You're a business owner and you're already short on time. Maybe you've got a family on the side, kids to go school, groceries to buy, relationship to maintain, whatever. If that's all on your plate, what is the most important thing when building your own business website using WordPress. Is it having a clear focus, stripping it down to the bare essentials and building what's necessary to go online. Or is it getting bogged down in trivial stuff that doesn't really add to your overall goal and focusing more on design than on actual writing the stuff that needs to go online?

    The answer is the latter. People building sites are much more focused on its design than they are on the actual content that will drive sales. People mistakenly believe that design makes a big difference for website visitors in choosing whether they will go for your service or somebody else's. I was one of them and I've learned the hard way that it's not true.

    Business owners (and web designers) building a site focus way too much time on the design. New business owners are heavily inclined to spend an inordinate amount of time on a their business logo, which will do absolutely nothing in terms of marketing and sales. They will spend tens if not hundreds of dollars making just the right logo and printing it everywhere. I don't necessarily say this is wrong. However, if the number one reason business owners fail with their website is because they don't finish it, you can bet your ass that a great portion of those failing business owners have spend precious time and money on a logo they will now never upload to a non-existing website.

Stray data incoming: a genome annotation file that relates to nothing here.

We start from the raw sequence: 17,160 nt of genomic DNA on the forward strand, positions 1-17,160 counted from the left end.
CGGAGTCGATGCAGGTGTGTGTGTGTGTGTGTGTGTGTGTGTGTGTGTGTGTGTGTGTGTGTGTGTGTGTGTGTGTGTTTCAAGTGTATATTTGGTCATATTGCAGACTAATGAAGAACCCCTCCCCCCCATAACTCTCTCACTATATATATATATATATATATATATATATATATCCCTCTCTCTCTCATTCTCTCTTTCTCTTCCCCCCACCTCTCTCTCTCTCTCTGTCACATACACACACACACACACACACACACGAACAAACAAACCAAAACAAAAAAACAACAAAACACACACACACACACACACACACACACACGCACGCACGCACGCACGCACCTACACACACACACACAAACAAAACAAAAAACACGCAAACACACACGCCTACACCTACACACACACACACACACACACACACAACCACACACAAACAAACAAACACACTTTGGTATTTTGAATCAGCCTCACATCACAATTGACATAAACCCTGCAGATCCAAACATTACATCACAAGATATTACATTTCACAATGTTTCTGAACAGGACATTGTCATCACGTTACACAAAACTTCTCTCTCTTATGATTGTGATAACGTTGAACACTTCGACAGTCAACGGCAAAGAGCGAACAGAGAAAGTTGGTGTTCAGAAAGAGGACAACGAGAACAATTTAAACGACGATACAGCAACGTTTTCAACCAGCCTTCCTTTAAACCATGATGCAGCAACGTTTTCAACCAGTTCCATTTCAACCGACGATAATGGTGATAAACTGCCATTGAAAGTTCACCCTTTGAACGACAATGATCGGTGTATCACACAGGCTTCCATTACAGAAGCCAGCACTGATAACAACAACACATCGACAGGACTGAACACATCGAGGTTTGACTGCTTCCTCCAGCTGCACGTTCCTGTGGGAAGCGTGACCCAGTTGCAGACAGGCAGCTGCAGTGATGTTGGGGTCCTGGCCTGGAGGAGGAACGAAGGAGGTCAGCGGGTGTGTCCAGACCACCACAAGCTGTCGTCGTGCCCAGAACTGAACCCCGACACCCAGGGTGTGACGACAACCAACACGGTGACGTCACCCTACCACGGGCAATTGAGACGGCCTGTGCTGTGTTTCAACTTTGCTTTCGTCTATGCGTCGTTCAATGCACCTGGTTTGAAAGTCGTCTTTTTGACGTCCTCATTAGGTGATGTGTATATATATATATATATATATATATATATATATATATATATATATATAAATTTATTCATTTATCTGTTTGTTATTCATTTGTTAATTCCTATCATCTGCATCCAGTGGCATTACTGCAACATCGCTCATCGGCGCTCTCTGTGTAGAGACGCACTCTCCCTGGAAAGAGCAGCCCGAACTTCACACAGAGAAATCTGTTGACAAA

And in part because WordPress give people the chance to fool around with their website, so many valuable time get's wasted detracting people from the main goal of finishing their website. And it's not just business owners. Web designers fall into this trap just as well. Even more so, we get many support questions from web designers, because they, not their clients, decided include some design element that now breaks the entire website, asking us to fix it.

    I hope the point I'm trying to make here is clear. What's your focus? Is it design or content? Focus on content people, finish the damn site!

    2. Compatibility issues

    When you use WordPress it doesn't exist in its own cocoon. You need other things for the entire website to function: hosting, theme and optionally, a set of plugins. Each added element adds to the risk of running into compatibility issues.

    Example. The latest couple of months hosting providers decided to upgrade their servers. Servers on which websites are running. I won't go into the reasoning behind the server update. What I will tell you is that this caused many sites to go completely blank because of compatiblity issues with (old and out-of-date) WordPress themes. Since the average business owner never updates any of the underlying elements of their sites, this kind of detrimental stuff to websites is bound to happen as time goes along.